What do my dreams mean?
The average person spends six years of their lifetime dreaming. So if you aren’t paying attention to your dreams, you should be asking: “Have I been missing something?”
Famously, psychoanalyst Sigmund Freud concluded that ‘Dreams are the royal road to the unconscious’, a hidden part of the psyche that contains our repressed instinctual drives, memories, fears and desires.
Taking his cue from the restoration of post-hypnotic memories, Freud realised that dream analysis could recover forgotten childhood memories.
For Freud, our associations with dream symbols reveal our unconscious emotional complexes and conditioning. Through psychoanalysis, repressed contents become conscious, thus freeing the individual from the grip of negative life patterns formed in early life. In Freud’s classic book, The Interpretation of Dreams, first published in 1899, he argues that every dream reveals something about our psychological make-up and shows us something about why we behave the way we do in waking life.
Messages from the memory
Carl Jung, initially a disciple of Freud’s views and later a dissenter, took Freud’s conclusions further, showing that dreams reveal a spiritual ‘structure’ behind the overlay of the psychological. Jung coined the expression the Collective or Transpersonal Unconscious to describe this symbolic reality that contains and transcends the personal unconscious.
Many authors, artists, and scientists tap into the Collective Unconscious in their dreams. For example, the French mathematician, Henri Jules Poincaré, unable to solve a profound mathematical problem, described how, one night, he found himself in a dream writing the equation across a chalkboard for his students. In the process, he solved the problem. Upon waking, he recalled the solution.
According to Jung, the unconscious ‘always tries to produce an impossible situation in order to force the individual to bring out his very best.’ This is true both in life and dreams. Jung linked dream imagery to the process of individuation in which a person’s outer life becomes more aligned with their inner nature. Dreams mirror the dreamer’s inner state and reveal what they need to move towards balance. For instance, a person who is artificially pleasant may have dreams full of anger.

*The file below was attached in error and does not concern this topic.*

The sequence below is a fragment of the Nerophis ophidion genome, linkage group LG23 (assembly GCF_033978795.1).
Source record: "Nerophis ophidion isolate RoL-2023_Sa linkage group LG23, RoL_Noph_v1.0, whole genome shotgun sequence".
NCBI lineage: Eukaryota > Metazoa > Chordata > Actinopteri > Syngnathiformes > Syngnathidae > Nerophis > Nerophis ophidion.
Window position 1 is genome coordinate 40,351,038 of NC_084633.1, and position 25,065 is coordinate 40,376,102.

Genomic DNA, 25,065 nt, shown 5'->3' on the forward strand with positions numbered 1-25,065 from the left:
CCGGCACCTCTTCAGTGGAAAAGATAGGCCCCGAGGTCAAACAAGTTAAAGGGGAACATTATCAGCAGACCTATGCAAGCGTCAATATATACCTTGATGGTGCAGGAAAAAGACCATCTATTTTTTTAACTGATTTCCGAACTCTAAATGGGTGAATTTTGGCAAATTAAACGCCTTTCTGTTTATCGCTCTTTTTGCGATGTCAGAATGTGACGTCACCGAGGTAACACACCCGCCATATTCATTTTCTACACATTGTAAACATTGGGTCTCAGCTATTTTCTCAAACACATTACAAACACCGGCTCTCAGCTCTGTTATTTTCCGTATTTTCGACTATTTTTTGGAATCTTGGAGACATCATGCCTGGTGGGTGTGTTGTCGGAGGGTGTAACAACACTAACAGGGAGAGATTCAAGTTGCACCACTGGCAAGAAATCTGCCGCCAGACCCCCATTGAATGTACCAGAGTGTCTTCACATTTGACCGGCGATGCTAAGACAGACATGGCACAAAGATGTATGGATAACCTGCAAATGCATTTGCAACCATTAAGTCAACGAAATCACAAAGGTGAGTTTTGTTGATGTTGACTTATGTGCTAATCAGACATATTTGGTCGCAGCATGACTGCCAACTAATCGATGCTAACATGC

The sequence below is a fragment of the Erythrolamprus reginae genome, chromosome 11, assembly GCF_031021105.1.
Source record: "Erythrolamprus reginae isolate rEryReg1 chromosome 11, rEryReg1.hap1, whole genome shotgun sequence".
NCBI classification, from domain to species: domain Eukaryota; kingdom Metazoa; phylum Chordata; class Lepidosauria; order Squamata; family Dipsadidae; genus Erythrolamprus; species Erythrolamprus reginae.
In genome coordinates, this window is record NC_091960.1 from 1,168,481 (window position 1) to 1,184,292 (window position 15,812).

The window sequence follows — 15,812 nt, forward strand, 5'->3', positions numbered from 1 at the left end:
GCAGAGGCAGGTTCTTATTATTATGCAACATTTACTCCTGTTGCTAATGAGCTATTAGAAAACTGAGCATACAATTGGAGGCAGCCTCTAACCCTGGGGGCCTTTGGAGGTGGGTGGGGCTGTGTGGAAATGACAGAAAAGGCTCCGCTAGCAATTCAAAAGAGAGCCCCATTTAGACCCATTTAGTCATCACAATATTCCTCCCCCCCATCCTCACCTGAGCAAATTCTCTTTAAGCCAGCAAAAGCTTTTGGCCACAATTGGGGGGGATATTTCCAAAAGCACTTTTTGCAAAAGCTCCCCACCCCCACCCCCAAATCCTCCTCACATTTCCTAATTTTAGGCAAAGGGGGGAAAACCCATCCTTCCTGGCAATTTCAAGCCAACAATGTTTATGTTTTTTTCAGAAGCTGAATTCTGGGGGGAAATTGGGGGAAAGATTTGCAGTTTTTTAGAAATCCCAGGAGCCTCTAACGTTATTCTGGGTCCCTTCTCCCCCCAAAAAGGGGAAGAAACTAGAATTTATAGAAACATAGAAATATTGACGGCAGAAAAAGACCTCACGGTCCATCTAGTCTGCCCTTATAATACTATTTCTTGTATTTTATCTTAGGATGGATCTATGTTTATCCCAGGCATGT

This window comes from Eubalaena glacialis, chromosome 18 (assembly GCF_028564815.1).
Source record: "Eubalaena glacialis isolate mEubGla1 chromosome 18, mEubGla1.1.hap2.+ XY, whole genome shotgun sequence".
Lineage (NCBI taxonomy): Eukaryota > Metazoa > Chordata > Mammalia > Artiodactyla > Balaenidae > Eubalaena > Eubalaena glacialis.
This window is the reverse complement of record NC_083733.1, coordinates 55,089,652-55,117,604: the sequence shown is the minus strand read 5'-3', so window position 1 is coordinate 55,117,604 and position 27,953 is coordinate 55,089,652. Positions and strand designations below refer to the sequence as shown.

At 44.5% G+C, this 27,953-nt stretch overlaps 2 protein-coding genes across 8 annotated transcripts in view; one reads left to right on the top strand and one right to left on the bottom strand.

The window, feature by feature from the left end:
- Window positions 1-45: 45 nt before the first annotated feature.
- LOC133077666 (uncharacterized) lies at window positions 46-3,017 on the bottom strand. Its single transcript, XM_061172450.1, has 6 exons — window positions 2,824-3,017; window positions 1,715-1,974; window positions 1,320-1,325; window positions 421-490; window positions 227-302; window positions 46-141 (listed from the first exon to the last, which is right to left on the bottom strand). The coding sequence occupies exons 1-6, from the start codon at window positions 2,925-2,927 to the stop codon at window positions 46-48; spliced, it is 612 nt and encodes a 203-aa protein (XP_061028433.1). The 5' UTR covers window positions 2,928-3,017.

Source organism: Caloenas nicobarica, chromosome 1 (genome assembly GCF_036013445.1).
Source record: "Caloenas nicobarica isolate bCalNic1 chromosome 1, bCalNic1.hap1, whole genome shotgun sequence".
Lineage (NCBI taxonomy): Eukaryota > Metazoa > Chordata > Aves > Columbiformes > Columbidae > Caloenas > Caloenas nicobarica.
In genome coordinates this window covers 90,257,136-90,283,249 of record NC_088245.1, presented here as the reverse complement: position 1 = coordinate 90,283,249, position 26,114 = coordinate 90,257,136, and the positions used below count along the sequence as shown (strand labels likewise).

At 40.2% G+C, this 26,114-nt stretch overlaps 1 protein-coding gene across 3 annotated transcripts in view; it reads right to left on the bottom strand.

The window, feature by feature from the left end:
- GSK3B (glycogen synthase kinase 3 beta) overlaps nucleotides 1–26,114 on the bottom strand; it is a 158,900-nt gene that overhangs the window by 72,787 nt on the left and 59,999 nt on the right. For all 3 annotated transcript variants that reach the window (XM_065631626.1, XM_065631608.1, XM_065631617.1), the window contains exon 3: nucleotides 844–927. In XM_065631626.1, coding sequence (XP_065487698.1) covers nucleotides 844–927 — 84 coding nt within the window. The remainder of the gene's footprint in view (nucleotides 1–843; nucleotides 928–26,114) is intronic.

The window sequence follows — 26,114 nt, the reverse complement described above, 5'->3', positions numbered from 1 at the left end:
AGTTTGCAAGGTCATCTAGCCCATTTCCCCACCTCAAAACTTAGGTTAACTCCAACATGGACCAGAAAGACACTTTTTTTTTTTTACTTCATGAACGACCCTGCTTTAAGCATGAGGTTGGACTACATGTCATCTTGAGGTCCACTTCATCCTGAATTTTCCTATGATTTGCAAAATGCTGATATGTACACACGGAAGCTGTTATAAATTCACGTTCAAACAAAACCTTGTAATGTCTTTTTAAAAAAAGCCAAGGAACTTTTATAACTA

Drawing upon the Jungian approach, Transpersonal psychology holds that dreams also reveal our spiritual potential. Our capacity to imagine – expressed through dreams – acts as a bridge between the worlds of matter and spirit. When we explore dream images, we access something beyond our minds, discovering more about our true nature within the multi-dimensional realm of consciousness.
The core of Transpersonal Psychology relates to the Big Questions in our lives: What gives our lives meaning? How do we express the Highest Good or Divine in our lives? How do we live fully? We find these questions answered in our dreams.
From the Transpersonal viewpoint, in dreams our psyches open to the more mysterious and numinous, that is, sacred and divine qualities, also contained in the unconscious. In this way, dreams can facilitate inner transformation and healing.
This has great significance for wellbeing because, as Jung claimed, it is the encounter with the numinous that is the ‘real therapy’. During a numinous experience, whether in waking life or dreams, we receive emotional and physical healing.
The following dream illustrates a physical dream healing. The dreamer was suffering from a severe sinus infection at the time: “I stand surrounded by bright light. A handsome man approaches and says: ‘I hear you haven’t been feeling well.’ As he speaks, he lifts his right forefinger and touches me under each eye. I instantly feel healed. I wake up feeling better.”